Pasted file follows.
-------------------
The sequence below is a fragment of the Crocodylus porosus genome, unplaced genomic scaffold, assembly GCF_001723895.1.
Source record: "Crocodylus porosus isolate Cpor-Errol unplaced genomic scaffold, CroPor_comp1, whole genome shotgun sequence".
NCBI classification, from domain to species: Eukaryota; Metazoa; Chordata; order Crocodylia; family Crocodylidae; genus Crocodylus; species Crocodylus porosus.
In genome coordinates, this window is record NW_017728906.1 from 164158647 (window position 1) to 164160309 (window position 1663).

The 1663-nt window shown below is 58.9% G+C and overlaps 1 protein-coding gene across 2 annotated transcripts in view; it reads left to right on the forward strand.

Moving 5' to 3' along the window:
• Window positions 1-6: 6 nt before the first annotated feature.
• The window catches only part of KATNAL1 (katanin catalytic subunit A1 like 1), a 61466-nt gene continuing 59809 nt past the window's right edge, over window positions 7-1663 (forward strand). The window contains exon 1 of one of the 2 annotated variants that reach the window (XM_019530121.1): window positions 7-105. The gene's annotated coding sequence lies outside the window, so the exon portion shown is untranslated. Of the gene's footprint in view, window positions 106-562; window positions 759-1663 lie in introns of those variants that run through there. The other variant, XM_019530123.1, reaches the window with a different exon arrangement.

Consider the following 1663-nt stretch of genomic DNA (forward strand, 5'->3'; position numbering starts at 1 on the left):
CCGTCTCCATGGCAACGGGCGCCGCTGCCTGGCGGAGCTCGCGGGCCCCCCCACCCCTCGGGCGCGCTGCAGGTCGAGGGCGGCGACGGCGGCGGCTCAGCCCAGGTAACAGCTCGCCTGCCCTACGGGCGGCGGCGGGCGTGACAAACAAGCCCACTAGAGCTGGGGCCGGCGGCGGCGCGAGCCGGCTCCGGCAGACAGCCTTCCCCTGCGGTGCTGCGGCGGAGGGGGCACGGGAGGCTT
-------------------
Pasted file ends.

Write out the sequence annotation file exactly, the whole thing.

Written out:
The sequence below is a fragment of the Crocodylus porosus genome, unplaced genomic scaffold, assembly GCF_001723895.1.
Source record: "Crocodylus porosus isolate Cpor-Errol unplaced genomic scaffold, CroPor_comp1, whole genome shotgun sequence".
NCBI classification, from domain to species: Eukaryota; Metazoa; Chordata; order Crocodylia; family Crocodylidae; genus Crocodylus; species Crocodylus porosus.
In genome coordinates, this window is record NW_017728906.1 from 164158647 (window position 1) to 164160309 (window position 1663).

The 1663-nt window shown below is 58.9% G+C and overlaps 1 protein-coding gene across 2 annotated transcripts in view; it reads left to right on the forward strand.

Moving 5' to 3' along the window:
• Window positions 1-6: 6 nt before the first annotated feature.
• The window catches only part of KATNAL1 (katanin catalytic subunit A1 like 1), a 61466-nt gene continuing 59809 nt past the window's right edge, over window positions 7-1663 (forward strand). The window contains exon 1 of one of the 2 annotated variants that reach the window (XM_019530121.1): window positions 7-105. The gene's annotated coding sequence lies outside the window, so the exon portion shown is untranslated. Of the gene's footprint in view, window positions 106-562; window positions 759-1663 lie in introns of those variants that run through there. The other variant, XM_019530123.1, reaches the window with a different exon arrangement.

Consider the following 1663-nt stretch of genomic DNA (forward strand, 5'->3'; position numbering starts at 1 on the left):
CCGTCTCCATGGCAACGGGCGCCGCTGCCTGGCGGAGCTCGCGGGCCCCCCCACCCCTCGGGCGCGCTGCAGGTCGAGGGCGGCGACGGCGGCGGCTCAGCCCAGGTAACAGCTCGCCTGCCCTACGGGCGGCGGCGGGCGTGACAAACAAGCCCACTAGAGCTGGGGCCGGCGGCGGCGCGAGCCGGCTCCGGCAGACAGCCTTCCCCTGCGGTGCTGCGGCGGAGGGGGCACGGGAGGCTT